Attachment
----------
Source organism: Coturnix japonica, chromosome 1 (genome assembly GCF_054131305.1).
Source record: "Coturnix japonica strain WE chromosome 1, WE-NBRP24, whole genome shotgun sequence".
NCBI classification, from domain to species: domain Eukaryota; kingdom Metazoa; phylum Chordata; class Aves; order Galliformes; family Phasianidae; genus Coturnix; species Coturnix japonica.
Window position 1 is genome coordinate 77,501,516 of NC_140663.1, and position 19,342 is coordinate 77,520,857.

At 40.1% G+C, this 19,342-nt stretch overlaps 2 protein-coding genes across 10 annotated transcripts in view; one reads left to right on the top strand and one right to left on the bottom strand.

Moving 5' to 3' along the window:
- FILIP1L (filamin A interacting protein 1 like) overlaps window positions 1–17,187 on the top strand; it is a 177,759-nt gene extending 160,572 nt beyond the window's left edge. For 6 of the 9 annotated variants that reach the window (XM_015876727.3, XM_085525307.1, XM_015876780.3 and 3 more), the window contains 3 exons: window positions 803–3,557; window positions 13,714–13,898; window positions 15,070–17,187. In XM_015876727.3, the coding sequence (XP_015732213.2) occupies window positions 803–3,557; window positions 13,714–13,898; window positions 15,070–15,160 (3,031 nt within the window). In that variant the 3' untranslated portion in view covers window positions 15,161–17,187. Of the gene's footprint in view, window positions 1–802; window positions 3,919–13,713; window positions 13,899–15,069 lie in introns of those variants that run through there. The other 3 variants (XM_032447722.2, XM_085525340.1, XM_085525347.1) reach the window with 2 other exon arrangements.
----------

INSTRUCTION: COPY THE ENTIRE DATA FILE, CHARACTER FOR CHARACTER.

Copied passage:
Source organism: Coturnix japonica, chromosome 1 (genome assembly GCF_054131305.1).
Source record: "Coturnix japonica strain WE chromosome 1, WE-NBRP24, whole genome shotgun sequence".
NCBI classification, from domain to species: domain Eukaryota; kingdom Metazoa; phylum Chordata; class Aves; order Galliformes; family Phasianidae; genus Coturnix; species Coturnix japonica.
Window position 1 is genome coordinate 77,501,516 of NC_140663.1, and position 19,342 is coordinate 77,520,857.

At 40.1% G+C, this 19,342-nt stretch overlaps 2 protein-coding genes across 10 annotated transcripts in view; one reads left to right on the top strand and one right to left on the bottom strand.

Moving 5' to 3' along the window:
- FILIP1L (filamin A interacting protein 1 like) overlaps window positions 1–17,187 on the top strand; it is a 177,759-nt gene extending 160,572 nt beyond the window's left edge. For 6 of the 9 annotated variants that reach the window (XM_015876727.3, XM_085525307.1, XM_015876780.3 and 3 more), the window contains 3 exons: window positions 803–3,557; window positions 13,714–13,898; window positions 15,070–17,187. In XM_015876727.3, the coding sequence (XP_015732213.2) occupies window positions 803–3,557; window positions 13,714–13,898; window positions 15,070–15,160 (3,031 nt within the window). In that variant the 3' untranslated portion in view covers window positions 15,161–17,187. Of the gene's footprint in view, window positions 1–802; window positions 3,919–13,713; window positions 13,899–15,069 lie in introns of those variants that run through there. The other 3 variants (XM_032447722.2, XM_085525340.1, XM_085525347.1) reach the window with 2 other exon arrangements.